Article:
- Comment on “Should Memphis Build for California's Earthquakes?” Hough, S. E. (2003), Eos Trans. AGU, 84(29), 271.
- New Madrid Earthquakes Still Threaten The Central United States, Scientists Conclude Reuters. ScienceDaily 29 September 2000. Accessed 13 March 2008
- When safety costs too much Stein, S. & Tomasello, J. The New York Times 10 January 2004.
- Reeling housing industry feels new jolt from unexpected quake-proof code Charlier, T. The Commercial Appeal 25 January 2008
- Earthquake Facts about the New Madrid Seismic Zone Missouri Department of Natural Resources. Accessed 13 March 2007.
- Implications of Earthquake Risk in Mississippi Summary of "Addressing the Earthquake risk in central Mississippi: A forum for insurance and earthquake hazards professionals." Held December 3, 1997, Peabody Hotel, Memphis, Tenn.
- Hazus 99: Estimated Annualized Earthquake Losses for the United States FEMA
- New Madrid seismic zone: Overview of earthquake hazard and magnitude assessment based on fragility of historic structures NAHB Research Center, 2003. Prepared for US Dept of Housing and Urban Development, 110p.
Save your paper as either a Microsoft Word or PDF file in the following format: L4_paper_AccessAccountID_LastName.doc (or .pdf) For example, Cardinal relief pitcher Trevor Rosenthal's file would be named "L4_paper_tjr26_rosenthal.doc"
Submitting your work
Upload your paper to the Fact Sheet Paper assignment in Canvas by the due date indicated in the table on page 1 of this lesson.
- An "A" fact sheet is well organized and coherent, has no or few grammatical errors, meets the assignment's length requirement, and has been completely rewritten in your own words. Additionally, an "A" fact sheet includes several detailed and clearly-explained examples of scientific studies that postdate the original fact sheet. Examples from your own work on the topic are also included. Figures are easy to read, have appropriate captions, legends and axes, and they support the arguments made in the paper. An "A" fact sheet looks cool!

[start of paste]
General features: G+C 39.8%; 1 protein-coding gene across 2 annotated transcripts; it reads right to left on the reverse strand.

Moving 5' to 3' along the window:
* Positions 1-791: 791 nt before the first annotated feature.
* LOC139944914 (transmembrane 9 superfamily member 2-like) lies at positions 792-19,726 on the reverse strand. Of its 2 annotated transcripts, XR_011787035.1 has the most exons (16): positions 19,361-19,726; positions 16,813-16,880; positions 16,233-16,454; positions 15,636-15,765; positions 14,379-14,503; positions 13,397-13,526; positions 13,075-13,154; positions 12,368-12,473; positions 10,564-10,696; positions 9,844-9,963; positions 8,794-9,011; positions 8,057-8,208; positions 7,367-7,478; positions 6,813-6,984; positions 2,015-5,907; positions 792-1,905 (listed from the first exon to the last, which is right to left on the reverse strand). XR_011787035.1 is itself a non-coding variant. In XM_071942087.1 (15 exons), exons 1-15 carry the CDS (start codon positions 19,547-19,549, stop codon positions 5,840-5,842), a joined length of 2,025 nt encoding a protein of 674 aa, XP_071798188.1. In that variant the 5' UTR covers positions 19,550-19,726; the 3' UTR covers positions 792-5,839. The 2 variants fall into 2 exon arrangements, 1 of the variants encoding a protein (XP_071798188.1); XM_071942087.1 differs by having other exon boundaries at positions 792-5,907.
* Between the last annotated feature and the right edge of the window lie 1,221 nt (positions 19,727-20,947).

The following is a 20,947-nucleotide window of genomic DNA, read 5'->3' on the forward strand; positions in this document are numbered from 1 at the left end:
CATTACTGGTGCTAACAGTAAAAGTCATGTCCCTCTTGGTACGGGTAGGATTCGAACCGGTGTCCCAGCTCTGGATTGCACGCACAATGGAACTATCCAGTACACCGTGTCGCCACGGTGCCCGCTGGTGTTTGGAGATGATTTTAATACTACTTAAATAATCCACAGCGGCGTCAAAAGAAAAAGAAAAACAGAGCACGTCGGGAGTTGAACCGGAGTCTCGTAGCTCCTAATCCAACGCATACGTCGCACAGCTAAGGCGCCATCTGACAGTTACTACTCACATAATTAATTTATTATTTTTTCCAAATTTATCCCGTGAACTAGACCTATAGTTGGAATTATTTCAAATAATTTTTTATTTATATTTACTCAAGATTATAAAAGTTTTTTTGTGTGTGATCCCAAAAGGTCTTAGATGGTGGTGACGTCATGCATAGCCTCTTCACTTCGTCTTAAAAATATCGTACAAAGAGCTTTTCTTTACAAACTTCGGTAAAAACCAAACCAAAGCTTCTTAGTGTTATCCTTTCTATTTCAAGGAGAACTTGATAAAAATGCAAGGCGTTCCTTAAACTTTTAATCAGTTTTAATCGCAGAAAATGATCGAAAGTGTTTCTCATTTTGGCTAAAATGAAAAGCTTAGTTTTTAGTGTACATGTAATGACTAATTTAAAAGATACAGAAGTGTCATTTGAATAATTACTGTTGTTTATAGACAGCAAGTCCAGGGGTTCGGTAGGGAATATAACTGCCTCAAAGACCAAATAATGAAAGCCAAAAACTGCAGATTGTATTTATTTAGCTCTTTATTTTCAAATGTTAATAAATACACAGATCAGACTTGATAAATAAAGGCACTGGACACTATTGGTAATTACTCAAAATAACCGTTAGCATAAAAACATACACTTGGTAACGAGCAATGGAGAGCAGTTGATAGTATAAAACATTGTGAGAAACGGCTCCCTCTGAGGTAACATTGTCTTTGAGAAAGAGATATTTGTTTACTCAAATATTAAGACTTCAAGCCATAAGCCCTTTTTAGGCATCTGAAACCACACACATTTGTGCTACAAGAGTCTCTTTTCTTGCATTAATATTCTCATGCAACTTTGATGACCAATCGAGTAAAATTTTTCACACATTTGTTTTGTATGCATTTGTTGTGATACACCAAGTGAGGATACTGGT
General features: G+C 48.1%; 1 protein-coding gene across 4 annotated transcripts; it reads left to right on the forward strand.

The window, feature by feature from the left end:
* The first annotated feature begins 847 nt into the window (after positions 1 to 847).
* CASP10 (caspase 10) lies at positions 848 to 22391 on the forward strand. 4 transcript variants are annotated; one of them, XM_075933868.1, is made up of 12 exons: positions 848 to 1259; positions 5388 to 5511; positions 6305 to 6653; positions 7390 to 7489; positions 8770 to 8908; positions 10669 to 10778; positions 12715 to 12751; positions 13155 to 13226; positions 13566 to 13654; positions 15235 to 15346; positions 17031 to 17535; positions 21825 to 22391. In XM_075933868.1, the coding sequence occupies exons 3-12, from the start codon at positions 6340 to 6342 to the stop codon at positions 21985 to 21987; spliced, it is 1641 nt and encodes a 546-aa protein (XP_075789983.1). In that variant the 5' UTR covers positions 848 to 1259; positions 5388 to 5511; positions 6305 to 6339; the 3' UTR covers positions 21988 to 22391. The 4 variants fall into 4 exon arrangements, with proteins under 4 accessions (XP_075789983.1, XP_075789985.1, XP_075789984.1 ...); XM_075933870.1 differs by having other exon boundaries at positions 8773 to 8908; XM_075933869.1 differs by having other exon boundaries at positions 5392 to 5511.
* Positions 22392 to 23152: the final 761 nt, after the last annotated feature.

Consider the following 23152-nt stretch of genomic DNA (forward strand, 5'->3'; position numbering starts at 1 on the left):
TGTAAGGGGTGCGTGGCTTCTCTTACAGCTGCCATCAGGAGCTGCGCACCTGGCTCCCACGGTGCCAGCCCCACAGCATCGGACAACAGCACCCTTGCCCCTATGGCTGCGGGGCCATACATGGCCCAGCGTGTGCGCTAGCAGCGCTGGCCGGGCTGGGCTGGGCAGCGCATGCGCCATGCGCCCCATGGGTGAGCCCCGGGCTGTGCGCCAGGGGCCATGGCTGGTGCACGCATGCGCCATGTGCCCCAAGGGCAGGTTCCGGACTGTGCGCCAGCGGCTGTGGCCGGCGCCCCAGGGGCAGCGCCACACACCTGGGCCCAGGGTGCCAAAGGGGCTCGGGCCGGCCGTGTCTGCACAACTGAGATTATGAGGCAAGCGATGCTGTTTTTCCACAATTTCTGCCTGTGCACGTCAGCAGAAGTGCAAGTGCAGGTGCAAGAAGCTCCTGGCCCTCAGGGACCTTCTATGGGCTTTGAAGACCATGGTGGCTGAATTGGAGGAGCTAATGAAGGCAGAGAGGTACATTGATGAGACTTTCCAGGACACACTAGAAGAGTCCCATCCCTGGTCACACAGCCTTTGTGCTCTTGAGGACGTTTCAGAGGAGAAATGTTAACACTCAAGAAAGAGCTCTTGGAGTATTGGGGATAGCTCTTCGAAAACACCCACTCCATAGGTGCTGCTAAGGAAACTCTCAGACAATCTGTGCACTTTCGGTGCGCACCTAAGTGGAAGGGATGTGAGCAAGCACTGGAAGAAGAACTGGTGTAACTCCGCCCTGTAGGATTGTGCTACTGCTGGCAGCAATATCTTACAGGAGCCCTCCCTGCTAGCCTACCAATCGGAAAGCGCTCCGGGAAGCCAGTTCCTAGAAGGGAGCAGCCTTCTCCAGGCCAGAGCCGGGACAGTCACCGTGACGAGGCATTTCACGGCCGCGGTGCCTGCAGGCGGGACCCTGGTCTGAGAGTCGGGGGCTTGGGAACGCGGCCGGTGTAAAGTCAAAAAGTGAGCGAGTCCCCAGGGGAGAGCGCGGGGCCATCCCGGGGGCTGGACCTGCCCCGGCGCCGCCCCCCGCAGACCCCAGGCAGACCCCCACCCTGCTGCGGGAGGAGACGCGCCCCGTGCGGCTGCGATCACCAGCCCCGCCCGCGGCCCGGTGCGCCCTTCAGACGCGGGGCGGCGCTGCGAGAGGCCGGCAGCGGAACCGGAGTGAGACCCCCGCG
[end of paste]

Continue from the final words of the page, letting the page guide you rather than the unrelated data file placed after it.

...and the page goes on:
- A "B" fact sheet is like that of an "A" fact sheet except that it may refer to scientific studies to back up most but not all of its assertions OR its assertions may only rely on the work of others and not on your own work. A "B" fact sheet's figures may have some minor flaws. Additionally, a "B" fact sheet may be an "A" fact sheet content-wise but it has minor grammatical errors or minor organizational problems, or looks kind of boring. A "B" fact sheet meets the length requirement.
- A "C" fact sheet may have organization, coherence, or grammatical problems that hinder a smooth reading of the fact sheet, but not to the extent that the paper is incomprehensible. A "C" paper may also not meet the assignment length requirement. NOTE ON ASSIGNMENT LENGTH: Papers that significantly deviate from the length assignment by being too short (half as long as the assignment length requirement or less) OR too long (twice as long as the assignment length requirement or more) will receive a "C". A paper that has excellent organization and content, but fails to address the topic of the assignment will receive a "C." A fact sheet that does not include results and figures from your own work will receive a "C."
- A "D" fact sheet has severe organizational, coherence, or grammatical problems so that the reader has trouble comprehending what is being communicated. A "D" fact sheet may significantly deviate from the length requirement. A fact sheet that does not refer to the results of any specific scientific studies at all will receive a "D" no matter how well-written it is or how good its arguments are. A fact sheet that fails to include any figures at all will receive a "D."